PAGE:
14. FYI “mean people suck” is the catch phrase for the stoner band Phish, a Greatful Dead wanna be band.

  15. Uh Oh. I guess I’m really showing my age. Bummer. Oops. Did it again. So, does this mean the whole band is blogging? Or is someone just stealing their name because they think it’s cool. Oops, did it again….Okay. Let’s just admit I’m over the hill.

  16. HomeAgain micro-ships can be found on commercial websites for $9.95, and are much cheaper wholesale. There is also a fee to the pet owner, via HomeAgain, if you want to register the mirco-chip number. The city charges $20, my vet charges $40, and the vet rep at the council meetings says $20. They purchase a scanner once, and pay the labor for the 2 minutes that it takes to put the chip in, and you’ve got about $15 + profit. That’s $15,000 for only 1000 animals. And there must be a hundred thousand pets in the San Marcos area. There is also a threat of a $500 fine if you don’t do it. That means if you lose your pet and it winds up at the pound and they can’t find the chip, you could be looking at $500 to pick up the pet. At that rate, Toto will probably be done for.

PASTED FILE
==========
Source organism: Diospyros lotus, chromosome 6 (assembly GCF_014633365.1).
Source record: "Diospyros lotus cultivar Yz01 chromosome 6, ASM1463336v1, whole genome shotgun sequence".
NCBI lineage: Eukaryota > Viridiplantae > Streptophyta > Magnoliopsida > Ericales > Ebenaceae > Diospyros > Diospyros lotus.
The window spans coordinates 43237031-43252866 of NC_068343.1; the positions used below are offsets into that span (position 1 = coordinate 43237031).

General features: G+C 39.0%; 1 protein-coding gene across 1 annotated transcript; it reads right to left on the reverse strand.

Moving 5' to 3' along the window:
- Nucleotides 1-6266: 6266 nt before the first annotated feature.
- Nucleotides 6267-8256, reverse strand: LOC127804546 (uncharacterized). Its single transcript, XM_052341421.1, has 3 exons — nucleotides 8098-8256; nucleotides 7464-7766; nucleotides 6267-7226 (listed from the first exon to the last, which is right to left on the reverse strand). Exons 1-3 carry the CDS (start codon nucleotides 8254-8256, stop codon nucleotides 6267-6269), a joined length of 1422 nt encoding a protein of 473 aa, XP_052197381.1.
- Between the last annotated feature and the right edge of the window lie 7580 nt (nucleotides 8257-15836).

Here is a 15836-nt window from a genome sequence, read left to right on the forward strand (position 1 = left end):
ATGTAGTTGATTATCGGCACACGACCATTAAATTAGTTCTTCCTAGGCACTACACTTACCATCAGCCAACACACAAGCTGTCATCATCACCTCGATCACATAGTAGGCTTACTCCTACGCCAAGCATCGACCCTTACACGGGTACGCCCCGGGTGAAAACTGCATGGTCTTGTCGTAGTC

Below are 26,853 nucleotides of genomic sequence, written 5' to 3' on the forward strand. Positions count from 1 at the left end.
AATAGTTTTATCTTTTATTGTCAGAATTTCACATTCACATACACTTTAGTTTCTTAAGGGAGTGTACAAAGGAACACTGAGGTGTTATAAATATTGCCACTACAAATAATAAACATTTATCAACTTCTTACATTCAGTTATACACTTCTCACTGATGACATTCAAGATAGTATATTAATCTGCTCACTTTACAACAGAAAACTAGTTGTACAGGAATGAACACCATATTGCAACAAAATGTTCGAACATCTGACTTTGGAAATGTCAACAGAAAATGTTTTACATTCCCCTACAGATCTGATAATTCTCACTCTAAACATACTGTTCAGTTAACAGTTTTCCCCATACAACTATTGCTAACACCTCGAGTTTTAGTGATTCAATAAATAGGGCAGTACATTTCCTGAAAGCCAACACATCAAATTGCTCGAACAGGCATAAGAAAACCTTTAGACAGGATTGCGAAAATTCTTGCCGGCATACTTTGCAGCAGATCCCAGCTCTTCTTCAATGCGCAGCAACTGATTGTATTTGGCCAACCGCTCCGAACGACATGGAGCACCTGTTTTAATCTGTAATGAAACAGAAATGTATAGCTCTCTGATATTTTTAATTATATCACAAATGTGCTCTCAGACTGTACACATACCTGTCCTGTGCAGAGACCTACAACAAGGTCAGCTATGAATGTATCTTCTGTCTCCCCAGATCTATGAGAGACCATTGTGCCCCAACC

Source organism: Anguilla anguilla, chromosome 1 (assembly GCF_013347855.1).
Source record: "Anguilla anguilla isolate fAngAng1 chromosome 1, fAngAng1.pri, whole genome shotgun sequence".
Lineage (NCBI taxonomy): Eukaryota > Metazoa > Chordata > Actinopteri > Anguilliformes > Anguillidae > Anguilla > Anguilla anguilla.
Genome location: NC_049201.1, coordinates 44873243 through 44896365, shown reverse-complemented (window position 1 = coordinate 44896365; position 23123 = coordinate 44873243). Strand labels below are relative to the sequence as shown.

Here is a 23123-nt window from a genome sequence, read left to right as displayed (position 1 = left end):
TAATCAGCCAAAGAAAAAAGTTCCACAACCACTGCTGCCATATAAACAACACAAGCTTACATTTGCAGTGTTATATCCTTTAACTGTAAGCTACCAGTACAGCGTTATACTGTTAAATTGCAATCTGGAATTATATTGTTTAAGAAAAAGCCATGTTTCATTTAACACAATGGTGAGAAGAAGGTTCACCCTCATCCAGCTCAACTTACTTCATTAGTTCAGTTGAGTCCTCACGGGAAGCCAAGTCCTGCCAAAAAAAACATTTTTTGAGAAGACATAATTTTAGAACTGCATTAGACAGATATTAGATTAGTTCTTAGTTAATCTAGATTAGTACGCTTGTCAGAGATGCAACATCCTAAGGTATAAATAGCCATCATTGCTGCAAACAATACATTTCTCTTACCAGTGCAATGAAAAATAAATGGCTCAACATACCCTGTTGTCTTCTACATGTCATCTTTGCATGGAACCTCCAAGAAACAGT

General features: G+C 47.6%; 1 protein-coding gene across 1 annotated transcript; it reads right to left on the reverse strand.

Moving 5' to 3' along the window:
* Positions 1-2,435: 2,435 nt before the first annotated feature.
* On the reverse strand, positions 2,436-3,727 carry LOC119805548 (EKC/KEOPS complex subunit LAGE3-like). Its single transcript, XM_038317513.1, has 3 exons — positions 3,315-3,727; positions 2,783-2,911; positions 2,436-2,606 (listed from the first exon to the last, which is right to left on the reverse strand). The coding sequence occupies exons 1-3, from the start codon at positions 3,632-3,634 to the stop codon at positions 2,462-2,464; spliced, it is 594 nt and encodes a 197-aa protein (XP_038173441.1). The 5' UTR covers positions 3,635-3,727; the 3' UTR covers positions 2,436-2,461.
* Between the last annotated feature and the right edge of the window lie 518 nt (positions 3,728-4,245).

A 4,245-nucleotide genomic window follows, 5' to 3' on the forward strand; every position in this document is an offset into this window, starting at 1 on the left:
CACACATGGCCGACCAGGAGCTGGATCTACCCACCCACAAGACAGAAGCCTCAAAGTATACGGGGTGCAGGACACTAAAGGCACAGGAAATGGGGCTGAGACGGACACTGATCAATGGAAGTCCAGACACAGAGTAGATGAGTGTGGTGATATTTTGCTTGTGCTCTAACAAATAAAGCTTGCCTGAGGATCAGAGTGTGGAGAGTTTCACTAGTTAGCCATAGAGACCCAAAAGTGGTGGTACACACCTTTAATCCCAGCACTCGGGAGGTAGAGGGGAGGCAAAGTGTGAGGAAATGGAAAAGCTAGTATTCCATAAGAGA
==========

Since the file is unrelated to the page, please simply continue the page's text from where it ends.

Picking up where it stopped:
17. What would you do if you had to take the microchip ? Let’s look at the average ht. & wt of a man,say he’s 5″11 ,180 lbs.
    Next,the chip about the size of a grain of rice,right ?

    Now the pet. What would you say if the mircochip was the size if a BIC Lighter ? What would you feel if that Bic Lighter was flicked on inside of your body ? Get the picture ? It’s down right inhumane.What about those poor fleas ? Are they next ?

    What would a doctor say about this matter? Dr Katherine Albrechta Co-Author of six books and videos including the award-winning bestseller “Spychips: How major corporations and government plan to track your every move with RFID” and “The Spychips Threat: says it’s Encroachment on Freedom, Animal and Food Tracking.

  18. At this point I’d welcome chips for the owners of pets. Preferably ones that administer high doses of tranquilizers and anti-psychotic drugs.

    Can we move on please? There are more important issues out there.

  19. Stories like this tend to progress until their ‘natural’ conclusion. So either April 1st passes with no incident, and noone brings this up again (unlikely), or the city council changes the ordinance back to the voluntary system (more likely).

  20. causes cancer
    refuse
    sue the city if they start enforcing this
    first the cattle
    then the pets
    then the children
    then YOU

Leave a Reply

Your email address will not be published. Required fields are marked *

:)